Showing posts from 2014

Red v Blue - Modern Spearhead rules and micro armour

A brief account of a command post exercise........ Me and a secret wargaming friend ran another walkthrough of these rules. This time we added helicopters, aircraft and artillery.The reader must bear in mind that we are just starting out in this scale, and with the rules. I have no 6mm trees or terrain, therefore, the pics will not be pretty.....Some of the models are also in a state of disrepair - I picked up a hodgepodge of second hand stuff some years ago, and they require basing and some need a little tidying up. This was a field training exercise, designed to put Brigade staff (me and my mate) through their paces and familiarise them with the concept of modern warfare. I took command of the red forces, which were simulating Russian units, my secret wargaming friend took charge of blue, and had a British battlegroup to command.In summary, red force was made up of three T72 tank battalions, a Motor Rifle battalion in BMP's, supported by a 122mm self propelled artillery battery, a…

Modern Micro Armour

Last night, me and a secret wargaming friend played our first walk through game of Modern Spearhead....... I think we were both mightily impressed by both the simplicity, and the excellent game mechanics. We each had a battalion under our command and walked through the rules a step at a time.

I was very impressed with how quickly we picked them up, and they just seemed to feel right on several levels.

The rules also seem to reduce the 'gamey' elements that some players may be tempted to use when they have their 'grandstand view' of the battlefield.

I like them.

We do not have very many pictures of the battle, because we were using unfinished models, and as yet I do not have a single piece of 1:300th terrain........ This was my battalion racing along and acting on their 'attack orders'They had just crossed the path of a company of M1A1's.

You will note that all the damage is caused on the one side. This was because this was the side closest to the American Armour (…


Today, me and my number one son had 45 minutes to kill whist the heavens opened with a torrent of rain. So we played a quick game of Star Trek Attack Wing.

Being the senior officer present I chose to run my two USS Enterprise ships against an Cardassian/Romulan fleet.

The original Enterprise had James T Kirk in command, whilst the Enterprise D was under command of Jean Luc Picard. The Original Enterprise - her first battle She was under the command of the legendary James T Kirk USS Enterprise D Her Captain - was Jean Luc PicardThey faced a powerful alliance of strange bedfellows - a Cardassian Galor class vessel, and a Romulan Warbird. Romulan warbirdToreth was her captain The Cardassian Galor class Under the command of Gul Danar The ships started on the opposite side of the table, and it was soon clear my son was going to mass his fire power against a single target - a good move. The Original Enterprise was that target. It wasn't long before the TOS Enterprise and Galor were exchanging fire…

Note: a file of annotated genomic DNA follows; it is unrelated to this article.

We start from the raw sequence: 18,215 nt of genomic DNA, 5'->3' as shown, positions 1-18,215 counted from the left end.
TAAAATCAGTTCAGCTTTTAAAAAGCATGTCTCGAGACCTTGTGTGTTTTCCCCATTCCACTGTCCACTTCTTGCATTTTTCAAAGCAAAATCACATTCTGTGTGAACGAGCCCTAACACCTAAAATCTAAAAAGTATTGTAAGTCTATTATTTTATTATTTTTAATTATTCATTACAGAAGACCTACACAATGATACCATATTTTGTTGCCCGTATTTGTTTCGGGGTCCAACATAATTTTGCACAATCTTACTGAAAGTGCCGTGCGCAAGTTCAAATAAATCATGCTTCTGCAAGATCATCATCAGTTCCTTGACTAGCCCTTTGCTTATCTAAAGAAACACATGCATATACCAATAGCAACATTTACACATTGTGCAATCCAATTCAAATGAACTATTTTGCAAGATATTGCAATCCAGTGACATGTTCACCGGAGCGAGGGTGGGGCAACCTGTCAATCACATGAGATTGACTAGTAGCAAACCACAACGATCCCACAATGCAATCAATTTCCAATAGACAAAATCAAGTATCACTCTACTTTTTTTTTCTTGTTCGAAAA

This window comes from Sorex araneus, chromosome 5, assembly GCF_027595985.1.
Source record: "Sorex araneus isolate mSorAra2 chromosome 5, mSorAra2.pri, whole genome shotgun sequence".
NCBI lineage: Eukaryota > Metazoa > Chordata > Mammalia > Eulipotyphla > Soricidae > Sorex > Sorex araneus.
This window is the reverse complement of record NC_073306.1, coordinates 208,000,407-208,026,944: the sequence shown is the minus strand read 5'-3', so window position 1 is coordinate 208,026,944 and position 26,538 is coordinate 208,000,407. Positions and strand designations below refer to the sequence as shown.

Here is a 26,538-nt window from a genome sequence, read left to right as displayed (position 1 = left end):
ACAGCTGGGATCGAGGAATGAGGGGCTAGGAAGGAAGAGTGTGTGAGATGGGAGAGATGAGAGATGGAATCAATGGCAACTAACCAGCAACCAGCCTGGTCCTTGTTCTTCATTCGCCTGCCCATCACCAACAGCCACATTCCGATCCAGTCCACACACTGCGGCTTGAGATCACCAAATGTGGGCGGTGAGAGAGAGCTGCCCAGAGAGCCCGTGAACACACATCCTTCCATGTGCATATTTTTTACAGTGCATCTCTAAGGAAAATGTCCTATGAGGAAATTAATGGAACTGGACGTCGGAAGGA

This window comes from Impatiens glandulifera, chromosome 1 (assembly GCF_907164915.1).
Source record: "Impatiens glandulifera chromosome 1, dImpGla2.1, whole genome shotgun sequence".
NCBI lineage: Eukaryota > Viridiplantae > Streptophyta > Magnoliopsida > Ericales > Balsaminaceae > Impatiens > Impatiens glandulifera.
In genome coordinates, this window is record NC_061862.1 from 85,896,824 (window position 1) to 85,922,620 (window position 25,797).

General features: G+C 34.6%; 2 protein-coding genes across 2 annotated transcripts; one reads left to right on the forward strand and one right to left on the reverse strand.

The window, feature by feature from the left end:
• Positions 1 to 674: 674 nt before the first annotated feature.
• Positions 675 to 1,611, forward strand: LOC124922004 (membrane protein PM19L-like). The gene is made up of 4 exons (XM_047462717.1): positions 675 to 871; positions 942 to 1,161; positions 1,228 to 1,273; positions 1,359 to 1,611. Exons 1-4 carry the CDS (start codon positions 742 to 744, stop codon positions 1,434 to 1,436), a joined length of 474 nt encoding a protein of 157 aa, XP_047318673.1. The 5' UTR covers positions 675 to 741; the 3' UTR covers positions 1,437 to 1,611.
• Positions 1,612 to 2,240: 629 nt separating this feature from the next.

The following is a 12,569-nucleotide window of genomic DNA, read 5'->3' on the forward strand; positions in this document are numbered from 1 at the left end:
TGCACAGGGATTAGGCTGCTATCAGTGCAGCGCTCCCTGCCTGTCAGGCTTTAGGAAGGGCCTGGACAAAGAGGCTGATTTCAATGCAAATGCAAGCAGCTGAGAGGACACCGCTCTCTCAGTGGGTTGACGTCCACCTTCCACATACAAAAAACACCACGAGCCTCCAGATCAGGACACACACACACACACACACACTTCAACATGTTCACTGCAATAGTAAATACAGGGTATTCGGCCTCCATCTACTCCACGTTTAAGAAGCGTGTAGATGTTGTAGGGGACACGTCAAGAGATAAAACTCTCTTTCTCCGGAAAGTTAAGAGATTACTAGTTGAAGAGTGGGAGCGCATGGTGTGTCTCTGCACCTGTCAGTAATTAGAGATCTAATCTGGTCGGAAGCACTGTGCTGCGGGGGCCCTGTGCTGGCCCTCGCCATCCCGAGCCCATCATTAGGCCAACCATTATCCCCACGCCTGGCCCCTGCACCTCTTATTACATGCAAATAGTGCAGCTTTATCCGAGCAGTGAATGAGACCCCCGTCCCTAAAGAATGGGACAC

Dreadnoughts Rising -World War One naval wargame (dry run)

In preparation for the final game in our World War One trilogy, I took a set of computer moderated rules called DREADNOUGHT RISING for a spin. Click here for a reviewNow I started naval wargaming in the early 1990's after buying a starter set from Skytrex. I got four World War 1 Battlecruisers and a set of basic rules, and eventually me and two friends started wargaming, we got some 15mm WW1 figures and ran a couple of mini campaigns. The only problem was the rules were hideous, and we never got to finish a game.

I recall moving my naval ships in millimetres and rolling dice a bazillion times to score and record a hit.

We loved it, but were held back by the rules. Dreadnoughts Rising solves it do her sister rules for WW2 - Battleships Zenith.

Now all I need are some computer moderated rules for my 1:3000th modern ships.....I digress, here is a summary of the test battle. The one we will play for the deciding game of the trilogy will be a little larger.I had two Battles…

11 days a pilot

The image of the First World War pilot was often romanticised and unrealistic. In reality, the average life-expectancy of a pilot was just 11 days.Tonight we played the second of our trilogy in acknowledgement of the centenary of the beginning of World War One.

Tonight was Wings of War (Wings of Glory).

My planes are on route to scout some allied positions. This photograph could be crucial for the next big push on the western front. The photo is a little blurred - but see if you would do better leaning out of a plane, jerking to avoid the machine gun bullets of a trailing enemy fighter! This fighter was being flown by non other than a much younger and slimmer version of a chap called Goering. One of SWF's combat aircraft. He is soon joined by a second plane conducting a dawn patrol over crucial defensive positions.I needed to evade the allied patrol, fly directly over the target to take a recon photo and escape in the direction from whence I came. Goering was escorting the two seater ca…